The debate du jour within the Republican Party is not about philosophy or objectives, it is about the best strategy for defunding Obamacare. One group thinks it must be done now, before it gets ingrained in our national welfare state; the other thinks it more realistic to marshall the political resources to roll it back in 2014 or 2016. Neither adequately addresses what comes next. Some observations:
- A majority of the public believe that the new law will make the healthcare system worse, but that number is volatile. Liberals complain about a few ads encouraging people not to sign up, but future months will see a billion dollar advertisement campaign from the administration, insurance companies and other advocates.
- We are at the peak moment of dysfunction. Thirty six states have decided to let the feds run their exchanges. Several large insurance companies have decided not to participate. Polling shows that most young people will choose not to buy insurance despite the mandate. Computer glitches abound. Clerks managing subsidies will have access to previously private health records and income tax returns - and for 2014 will accept applicants claims of income without any verification. Much of this will be worked out in a year or two, if not in months.
- Even if Republicans hold the House and win the Senate in 2014, President Obama will veto any rollback. A trifecta in 2016 is far from inevitable. The surest approach is to attach a defund mandate to a bill that the Senate and the President must pass and sign - a continuing budget resolution or a debt limit increase.
- Election losses following the 1995 governement shutdown are a myth - Newt Gingrich's Republicans held the House and gained Senate seats in 1996. It is the president who refuses to negotiate on the budget, the debt limit, or Obamacare. It is the president who grossly misrepresented the impact of Obamacare on the middle class in terms of taxes, change of doctors, and change of insurance carriers.
For the "marshall the resources" advocates (The Republican establishment):
- Don't worry about the law succeeding. Tens of billions in new taxes will hit the public as they prepare 2013 and 2014 tax returns. Unions and the public understand that the employer mandates are destroying the 40 hour work week and full time jobs in the service sector. Doctors are dropping Medicare while Obamacare is trying to add 30 million patients. Insurance companies will be offering inferior provider networks at mostly higher rates, higher deductibles and higher co-pays. Corporations are requiring hundreds of thousands of employees to purchase their own insurance. The individual mandate and required coverage for contraception and morning after pills remain strongly unpopular.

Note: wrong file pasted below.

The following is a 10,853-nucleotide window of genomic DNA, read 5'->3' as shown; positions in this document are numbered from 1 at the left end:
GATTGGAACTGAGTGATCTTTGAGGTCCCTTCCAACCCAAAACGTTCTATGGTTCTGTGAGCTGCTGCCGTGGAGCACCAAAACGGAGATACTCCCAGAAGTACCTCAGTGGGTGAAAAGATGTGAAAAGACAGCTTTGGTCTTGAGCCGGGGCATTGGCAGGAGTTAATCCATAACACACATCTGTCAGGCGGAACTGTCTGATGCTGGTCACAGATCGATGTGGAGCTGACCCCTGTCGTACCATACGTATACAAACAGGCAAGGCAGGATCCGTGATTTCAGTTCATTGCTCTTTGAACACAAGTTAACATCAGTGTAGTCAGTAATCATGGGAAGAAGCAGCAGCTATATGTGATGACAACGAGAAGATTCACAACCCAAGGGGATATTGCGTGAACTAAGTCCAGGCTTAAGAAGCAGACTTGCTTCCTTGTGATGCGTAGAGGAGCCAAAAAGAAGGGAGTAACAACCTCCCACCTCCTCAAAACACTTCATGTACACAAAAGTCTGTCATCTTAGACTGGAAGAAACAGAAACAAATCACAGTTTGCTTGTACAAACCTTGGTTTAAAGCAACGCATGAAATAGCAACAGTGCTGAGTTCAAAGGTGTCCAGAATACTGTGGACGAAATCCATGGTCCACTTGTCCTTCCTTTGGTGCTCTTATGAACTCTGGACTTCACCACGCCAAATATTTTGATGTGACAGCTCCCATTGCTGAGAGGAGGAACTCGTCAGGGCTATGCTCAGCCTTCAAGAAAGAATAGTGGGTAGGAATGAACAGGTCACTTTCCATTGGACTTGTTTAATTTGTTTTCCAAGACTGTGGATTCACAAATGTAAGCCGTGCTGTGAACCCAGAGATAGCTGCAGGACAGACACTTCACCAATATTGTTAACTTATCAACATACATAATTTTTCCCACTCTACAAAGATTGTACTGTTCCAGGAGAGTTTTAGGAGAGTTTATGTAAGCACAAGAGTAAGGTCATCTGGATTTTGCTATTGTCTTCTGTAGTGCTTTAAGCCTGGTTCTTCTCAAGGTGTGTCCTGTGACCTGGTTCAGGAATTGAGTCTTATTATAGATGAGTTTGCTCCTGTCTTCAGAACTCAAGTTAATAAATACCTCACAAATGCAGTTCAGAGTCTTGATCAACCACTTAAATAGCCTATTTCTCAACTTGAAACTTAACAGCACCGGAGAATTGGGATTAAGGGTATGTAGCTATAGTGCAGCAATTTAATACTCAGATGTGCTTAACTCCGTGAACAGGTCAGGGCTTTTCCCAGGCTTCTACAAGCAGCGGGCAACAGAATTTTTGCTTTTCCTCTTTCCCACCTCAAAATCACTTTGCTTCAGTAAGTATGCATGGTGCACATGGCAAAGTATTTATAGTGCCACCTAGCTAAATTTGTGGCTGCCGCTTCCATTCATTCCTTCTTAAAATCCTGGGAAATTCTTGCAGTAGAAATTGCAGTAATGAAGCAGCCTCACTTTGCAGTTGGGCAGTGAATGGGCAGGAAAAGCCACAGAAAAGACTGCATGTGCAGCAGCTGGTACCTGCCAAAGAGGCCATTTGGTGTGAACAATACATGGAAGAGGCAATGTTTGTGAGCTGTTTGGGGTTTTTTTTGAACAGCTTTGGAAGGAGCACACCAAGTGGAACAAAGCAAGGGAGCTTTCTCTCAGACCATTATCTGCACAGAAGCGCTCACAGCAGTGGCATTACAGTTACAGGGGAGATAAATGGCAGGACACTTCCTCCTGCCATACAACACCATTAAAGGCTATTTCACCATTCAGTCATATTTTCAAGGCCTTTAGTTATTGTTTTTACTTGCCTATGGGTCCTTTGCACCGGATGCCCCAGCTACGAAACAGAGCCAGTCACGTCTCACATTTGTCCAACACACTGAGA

- Rarely does a political party face a president whose "signature accomplishment" is so unpopular and so difficult to implement. There is a golden opportunity to force Democrats in red states to take votes that will be vastly unpopular - particularly Mark Begich of Alaska, Mark Pryor of Arkansas, Mary Landrieu of Louisiana, and Kay Hagan of North Carolina who face reelection in 2014. Ted Cruz has helped to shine the spotlight. A pickup of 5 is needed for control.
Most analysts, and even firebrands such as Rand Paul, believe that the Republicans will eventually give in rather than risk giving up a winning political hand for 2014.
But this is only the prelude. Beyond "defunding Obamacare", the Republicans need a plan of their own. Elements could include tort reform, selling insurance across state lines, perhaps a base government-funded catastrophic insurance, perhaps enhanced Health Savings Accounts, something to enhance access for people with preexisting conditions, perhaps the popular requirement that kids could remain dependents until age 26. The absence of a Republican alternative creates two problems:
1. In the ongoing debate it is hard to beat something with nothing.
2. More importantly, as Obamacare becomes increasingly unpopular the Democrats have a Plan B - "single payer", perhaps in the form of Medicare for everybody, with current support from folks such as Harry Reid, unions, and other advocates for a government run national healthcare system.
In 2016 a Democratic candidate promising to simplify the system and get rid of insurance companies will have an attractive message. Republicans had best get their plan put forth while the Democrats are still concentrating on the Obamacare monstrosity.
This week's video shows President Bush at Yankee Stadium for the World Series in New York after 9/11. Exceptional.
And for those who have 10 minutes to better understand Ted Cruz, here is Cruz' father discussing Cuba and his son's upbringing.